SS. Nicander and Marcian, Martyrs
About the Year 303.
THESE saints, as appears from the circumstances of their acts, suffered under Dioclesian, and probably in Mœsia, a province of Illyricum, under the same governor who condemned St. Julius; though some moderns place their martyrdom at Venafro, at present in the kingdom of Naples. They had served some time in the Roman troops, but when the edicts were everywhere published against the Christians, foregoing all expectations from the world, they forsook the army. This was made a crime in them, and they were impeached before Maximus the governor of the province. The judge informed them of the imperial order that all were commanded to sacrifice to the gods. Nicander replied, that order could not regard Christians, who looked upon it as unlawful to abandon the immortal God, to adore wood and stones. Daria the wife of Nicander was present, and encouraged her husband. Maximus interrupting her said: “Wicked woman, why would you have your husband die?” “I wish not for his death,” said she, “but that he live in God, so as never to die.” Maximus reproached her that she desired his death, because she wanted another husband. “If you suspect that,” said she, “put me to death first.”
The judge said his orders did not extend to women; for this happened upon the first edict which regarded only the army. However, he commanded her to be taken into custody; but she was released soon after, and returned to see the issue of the trial Maximus, turning again to Nicander, said: “Take a little time, and deliberate with yourself whether you choose to die or to live.” Nicander answered: “I have already deliberated upon the matter, and have taken the resolution to save myself.” The judge took it that he meant he would save his life by sacrificing to the idols, and giving thanks to his gods, began to congratulate and rejoice with Suetonius one of his assessors, for their imaginary victory. But Nicander soon undeceived him, by crying out: “God be thanked,” and by praying aloud that God would deliver him from the dangers and temptations of the world. “How now,” said the governor, “you but just now desired to live, and at present you ask to die.” Nicander replied: “I desire that life which is immortal, not the fleeting life of this world. To you I willingly yield up my body; do with it what you please, I am a Christian.” “And what are your sentiments, Marcian?” said the judge, addressing himself to the other. He declared that they were the same with those of his fellow-prisoner. Maximus then gave orders that they should be both confined in the dungeon, where they lay twenty days. After which they were again brought before the governor, who asked them if they would at length obey the edicts of the emperors. Marcian answered: “All you can say will never make us abandon our religion or deny God. We behold him present by faith, and know whither he calls us. Do not, we beseech you, detain or retard us; but send us quickly to him, that we may behold him who was crucified, whom you stick not to blaspheme, but whom we honour and worship.” The governor granted their request, and excusing himself by the necessity he lay under of complying with his orders, condemned them both to lose their heads. The martyrs expressed their gratitude, and said: “May peace be with you, O most clement judge.” They walked to the place of execution joyful, and praising God as they went. Nicander was followed by his wife Daria, with his child, whom Papinian, brother to the martyr, St. Pasicrates, carried in his arms. Mercian’s wife, differing much from the former, and his other relations, followed him, weeping and howling in excess of grief. She in particular did all that in her lay to overcome his resolution, and for that purpose often showed him his little child, the fruit of their marriage; and continually pulled and held him back, till he having rebuked her, desired Zoticus, a zealous Christian to keep her behind. At the place of execution he called for her, and embracing his son and looking up to heaven, said: “Lord, all-powerful God, take this child into thy special protection.” Then with a check to his wife for her base cowardice, he bade her go away in peace, because she could not have the courage to see him die. The wife of Nicander continued by his side, exhorting him to constancy and joy. “Be of good heart, my lord,” said she, “ten years have I lived at home from you, never ceasing to pray that I might see you again. Now am I favoured with that comfort, and I behold you going to glory, and myself made the wife of a martyr. Give to God that testimony you owe to his holy truth, that you may also deliver me from eternal death;” meaning, that by his sufferings and prayers he might obtain mercy for her. The executioner having bound their eyes with their handkerchiefs, struck off their heads on the 17th of June. 1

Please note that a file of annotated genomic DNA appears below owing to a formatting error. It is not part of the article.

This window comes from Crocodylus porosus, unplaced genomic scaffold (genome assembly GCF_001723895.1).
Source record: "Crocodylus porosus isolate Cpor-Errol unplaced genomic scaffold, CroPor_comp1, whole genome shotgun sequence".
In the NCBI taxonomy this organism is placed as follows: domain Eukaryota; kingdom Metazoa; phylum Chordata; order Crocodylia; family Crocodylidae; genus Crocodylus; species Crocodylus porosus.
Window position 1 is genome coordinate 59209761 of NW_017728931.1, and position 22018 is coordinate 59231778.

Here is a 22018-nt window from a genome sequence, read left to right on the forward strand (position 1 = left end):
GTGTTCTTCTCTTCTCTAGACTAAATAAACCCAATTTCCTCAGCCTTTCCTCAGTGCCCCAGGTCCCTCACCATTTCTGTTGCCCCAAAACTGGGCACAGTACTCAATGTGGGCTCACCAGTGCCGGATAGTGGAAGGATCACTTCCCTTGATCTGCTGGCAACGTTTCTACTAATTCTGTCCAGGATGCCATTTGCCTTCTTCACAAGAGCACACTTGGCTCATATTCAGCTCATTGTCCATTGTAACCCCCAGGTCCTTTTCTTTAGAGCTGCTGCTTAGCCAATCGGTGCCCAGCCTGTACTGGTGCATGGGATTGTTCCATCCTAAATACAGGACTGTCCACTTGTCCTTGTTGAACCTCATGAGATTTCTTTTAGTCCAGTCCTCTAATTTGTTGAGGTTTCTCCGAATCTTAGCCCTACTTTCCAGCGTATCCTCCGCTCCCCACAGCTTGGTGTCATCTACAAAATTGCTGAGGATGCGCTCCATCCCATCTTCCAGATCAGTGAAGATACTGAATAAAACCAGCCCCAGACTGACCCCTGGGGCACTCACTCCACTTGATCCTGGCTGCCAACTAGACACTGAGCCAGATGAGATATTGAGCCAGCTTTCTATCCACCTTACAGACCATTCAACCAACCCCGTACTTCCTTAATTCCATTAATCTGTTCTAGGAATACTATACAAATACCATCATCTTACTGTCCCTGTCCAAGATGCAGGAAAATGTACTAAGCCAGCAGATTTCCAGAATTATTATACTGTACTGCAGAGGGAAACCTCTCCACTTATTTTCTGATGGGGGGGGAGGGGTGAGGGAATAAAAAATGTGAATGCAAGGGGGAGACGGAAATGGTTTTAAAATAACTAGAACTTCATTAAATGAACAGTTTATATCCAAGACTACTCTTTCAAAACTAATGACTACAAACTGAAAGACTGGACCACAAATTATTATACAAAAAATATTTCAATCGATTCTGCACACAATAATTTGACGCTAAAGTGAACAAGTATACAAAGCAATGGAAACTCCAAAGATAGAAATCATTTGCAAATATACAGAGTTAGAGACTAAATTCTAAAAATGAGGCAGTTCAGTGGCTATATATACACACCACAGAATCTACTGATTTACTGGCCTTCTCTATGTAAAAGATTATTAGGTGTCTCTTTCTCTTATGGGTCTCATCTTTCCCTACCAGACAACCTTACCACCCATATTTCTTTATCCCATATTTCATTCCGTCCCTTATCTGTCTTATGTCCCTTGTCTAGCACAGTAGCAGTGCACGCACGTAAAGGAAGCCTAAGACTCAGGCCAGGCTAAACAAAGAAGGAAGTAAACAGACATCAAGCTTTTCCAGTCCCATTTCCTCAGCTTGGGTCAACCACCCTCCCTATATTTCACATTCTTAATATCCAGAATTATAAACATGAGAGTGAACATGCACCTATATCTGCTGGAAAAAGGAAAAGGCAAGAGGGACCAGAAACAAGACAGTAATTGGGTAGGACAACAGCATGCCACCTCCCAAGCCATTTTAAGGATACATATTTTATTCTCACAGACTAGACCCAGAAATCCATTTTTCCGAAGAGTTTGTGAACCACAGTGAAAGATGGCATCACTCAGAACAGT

Faith and grace made these martyrs triumph over all considerations of flesh and blood. They did not abandon their orphan babes, to whom they left the example of their heroic virtue, and whom they committed to the special protection of their heavenly Father. We never lose what we leave to obey the voice of God. When we have taken all prudent precautions, and all the care in our power, we ought to commend all things with confidence to the divine mercy. This ought to banish all anxiety out of our breasts. God’s blessing and protection are all we can hope or desire; we are assured he will never fail on his side; and what can we do more than to conjure him never to suffer us by our malice to put any obstacle to his mercy? On it is all our reliance for the salvation of our own souls. How much more ought we to trust to his goodness in all other concerns?
Rev. Alban Butler (1711–73). Volume VI: June. The Lives of the Saints. 1866. June 17.